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  1. The CDC has made available estimates of excess death rates - the title references excess death rates due to COVID-19, but note that the data include the 2017-2018 flu season. During the 17-18 influenza, the expected number of deaths (roughly, the statistical average) was on the order of 60,000 in the January peak; the estimated death rate was roughly 68,000 - so an estimated 8000 excess deaths that might be attributed to the 17-18 flu. For the week of April 12, expected death rate was ~56000, the estimated death rate was >76000; 20000 or about 2.5 times the excess death rate, relative to the 17-18 flu. It is also worth noting that the excess death rate for May 12 is still statistically significant, but has dropped to something on the order of the 17-18 flu, so it does appear that the lockdown has had the desired effect. ETA : https://www.cdc.gov/nchs/nvss/vsrr/covid19/excess_deaths.htm
  2. It might also make a difference in tracking the spread of the disease. Consider this. Rumor around town is that a high school wrestling coach (in the state, not locally) has tested positive. Would if have been a carrier at the state wrestling tournament? If he was, how would you go about tracking down every one he might have been in contact with, get them proactively tested (assuming we have enough tests - we don't) and having them quarantined if they test positive? As opposed to the alternative, which would be to put out a public announcement, recommending that anyone who was at the tournament self-quarantine for a week or so. Now suppose, instead, that a coach from an NCAA team tests positive in the week or two after the national meet. There should be a complete list of essential staff from the tournament venue, and each wrestler and his teem should be able to provide a complete list of the limited family members. It should be possible to track down every person potentially exposed. Under those two scenarios, which will have the lesser chance of spreading disease to untouched communities? I worked the NAIA national indoor track meet last week, and since I was an official, I would hope that if an athlete, coach or fan tests positive in the next couple weeks, I would be on the short list to be contacted about potential exposure. Perhaps there might be resources to go through hotel guest lists and contact other potential exposures. But I'm pretty damn sure I saw some people sleeping in a car in the parking lot; who knows where they're from. Monitoring the movements of persons with potential exposure is an important tool for managing epidemics (https://www.who.int/features/qa/contact-tracing/en/)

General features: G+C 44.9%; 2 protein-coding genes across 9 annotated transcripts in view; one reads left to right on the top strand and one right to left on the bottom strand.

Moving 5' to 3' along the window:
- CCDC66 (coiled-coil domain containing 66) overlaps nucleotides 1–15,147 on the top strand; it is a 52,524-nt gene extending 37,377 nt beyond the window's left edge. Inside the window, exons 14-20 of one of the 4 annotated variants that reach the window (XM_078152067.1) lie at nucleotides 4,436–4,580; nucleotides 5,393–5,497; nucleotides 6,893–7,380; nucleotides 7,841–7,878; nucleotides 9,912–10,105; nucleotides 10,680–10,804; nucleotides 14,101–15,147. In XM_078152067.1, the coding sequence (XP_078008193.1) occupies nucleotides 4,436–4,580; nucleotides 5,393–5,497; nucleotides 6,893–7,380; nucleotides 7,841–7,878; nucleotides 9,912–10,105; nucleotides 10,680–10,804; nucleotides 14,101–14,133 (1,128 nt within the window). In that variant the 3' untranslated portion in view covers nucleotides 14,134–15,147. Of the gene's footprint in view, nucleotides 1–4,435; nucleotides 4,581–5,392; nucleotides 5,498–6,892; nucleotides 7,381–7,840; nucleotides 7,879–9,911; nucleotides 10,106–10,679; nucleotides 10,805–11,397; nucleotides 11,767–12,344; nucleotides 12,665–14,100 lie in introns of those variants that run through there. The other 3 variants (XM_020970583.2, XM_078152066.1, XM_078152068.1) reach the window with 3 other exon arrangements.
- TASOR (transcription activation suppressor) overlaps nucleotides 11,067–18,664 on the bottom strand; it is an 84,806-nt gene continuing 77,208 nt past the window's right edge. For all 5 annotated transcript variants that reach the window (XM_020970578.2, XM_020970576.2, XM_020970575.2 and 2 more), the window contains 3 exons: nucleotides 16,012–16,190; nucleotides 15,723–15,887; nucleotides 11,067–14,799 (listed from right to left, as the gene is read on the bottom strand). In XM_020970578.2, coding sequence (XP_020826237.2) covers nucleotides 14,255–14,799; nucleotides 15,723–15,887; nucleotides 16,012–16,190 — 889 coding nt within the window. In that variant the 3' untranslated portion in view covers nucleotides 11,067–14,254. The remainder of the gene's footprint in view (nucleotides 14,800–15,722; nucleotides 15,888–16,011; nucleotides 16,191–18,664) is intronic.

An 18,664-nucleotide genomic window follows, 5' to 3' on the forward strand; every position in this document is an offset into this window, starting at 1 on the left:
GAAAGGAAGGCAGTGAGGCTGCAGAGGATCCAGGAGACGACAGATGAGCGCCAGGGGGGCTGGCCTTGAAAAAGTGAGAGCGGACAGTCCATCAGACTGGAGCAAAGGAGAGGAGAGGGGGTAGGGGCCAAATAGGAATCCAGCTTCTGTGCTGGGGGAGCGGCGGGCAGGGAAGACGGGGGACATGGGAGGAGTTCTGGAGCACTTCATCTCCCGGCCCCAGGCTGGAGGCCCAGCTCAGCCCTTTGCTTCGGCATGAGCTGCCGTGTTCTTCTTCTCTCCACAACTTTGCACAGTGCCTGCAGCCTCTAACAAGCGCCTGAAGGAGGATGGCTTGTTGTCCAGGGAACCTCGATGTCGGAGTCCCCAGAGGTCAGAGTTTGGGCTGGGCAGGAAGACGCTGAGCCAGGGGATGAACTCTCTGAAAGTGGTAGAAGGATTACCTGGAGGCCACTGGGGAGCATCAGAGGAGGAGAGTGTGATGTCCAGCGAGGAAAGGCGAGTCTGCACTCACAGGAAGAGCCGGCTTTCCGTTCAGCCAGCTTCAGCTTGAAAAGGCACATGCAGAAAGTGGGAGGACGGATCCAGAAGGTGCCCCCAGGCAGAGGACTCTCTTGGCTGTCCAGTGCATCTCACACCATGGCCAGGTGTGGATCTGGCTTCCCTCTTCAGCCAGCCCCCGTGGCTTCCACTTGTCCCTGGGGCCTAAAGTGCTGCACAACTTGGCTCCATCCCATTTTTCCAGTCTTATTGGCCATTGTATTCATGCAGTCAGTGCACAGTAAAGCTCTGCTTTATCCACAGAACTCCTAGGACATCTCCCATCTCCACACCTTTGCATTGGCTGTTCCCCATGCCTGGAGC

3. There are some guidelines in the rulebook for seeding. Perhaps the rules are vague enough to allow seed 'however you want'. Let's consider that. For the purposes of this discussion, I'm going to define a *bye* as an imaginary wrestlers that serves only as a place holder, as opposed to a real live human being who intends to compete for placement in the tournament.These, I think, are the only two entries in a bracket that need to be defined; maybe the NCAA rules will have to be rewritten to include real live human beings who wish to be entered in the bracket but have no intention for competing for placement. The rules do state how to determine that number of byes; this is straightforward enough. There were 7 imaginary wrestlers entered into a 16 man bracket, just as should be. Next, we consider the first guideline for seeding, It would appear, at least on paper, that Coleman and Sebastian meet this criteria - they both are 'attached' and have wrestled D1 varsity matches, as opposed the the rest of the field who are listed as Unattached (except Steffen, but I didn't see that he's have a meaningful number of varsity matches this year). That is not how the brackets were drawn; instead, Sebastian is given a position that implies a seed lower than all but one unattached wrestler, and is in the same quarter bracket as Coleman. Also in 23.2a is this guideline Stotts was assigned the 16 seed position in the bracket. It is possible, but extremely unlikely, that Stotts would have been placed here by random draw; that is, a random draw that seeds all wrestlers equally, including the 7 imaginary placeholder wrestlers. We could also interpret the bracket, in light of this guideline, as that Stott was determined to have ability below that of an imaginary placeholder wrestler - that is, the imaginary wrestlers were randomly assigned to seeds 9-15. If all the wresters were rated of equal ability and seeds randomly assigned, we would expect that some of the 7 imaginary placeholder wrestlers were assigned seeds 1-8; that didn't happen. We might accept that unattached wrestlers should be consider of higher ability than unattached, at least for the purposes of seeding, then we consider the next guideline This, I think, would have place Steffen and Sebastian in the same quarter bracket, and it would have been Steffen, perhaps, that got the benefit of Sebastians Inj default. We should note that the next guideline is not as vague Clearly, non of these criteria were used to seed this bracket. Finally, I'll repeat a rule quoted earlier This rule follows the rules for seeding, and it should be understood, I think, that the preferred method of assigning byes follows from the guidelines for seeding wrestlers. The alternate method that was used for this tournament failed to distribute byes randomly, by any definition of random that I'm aware.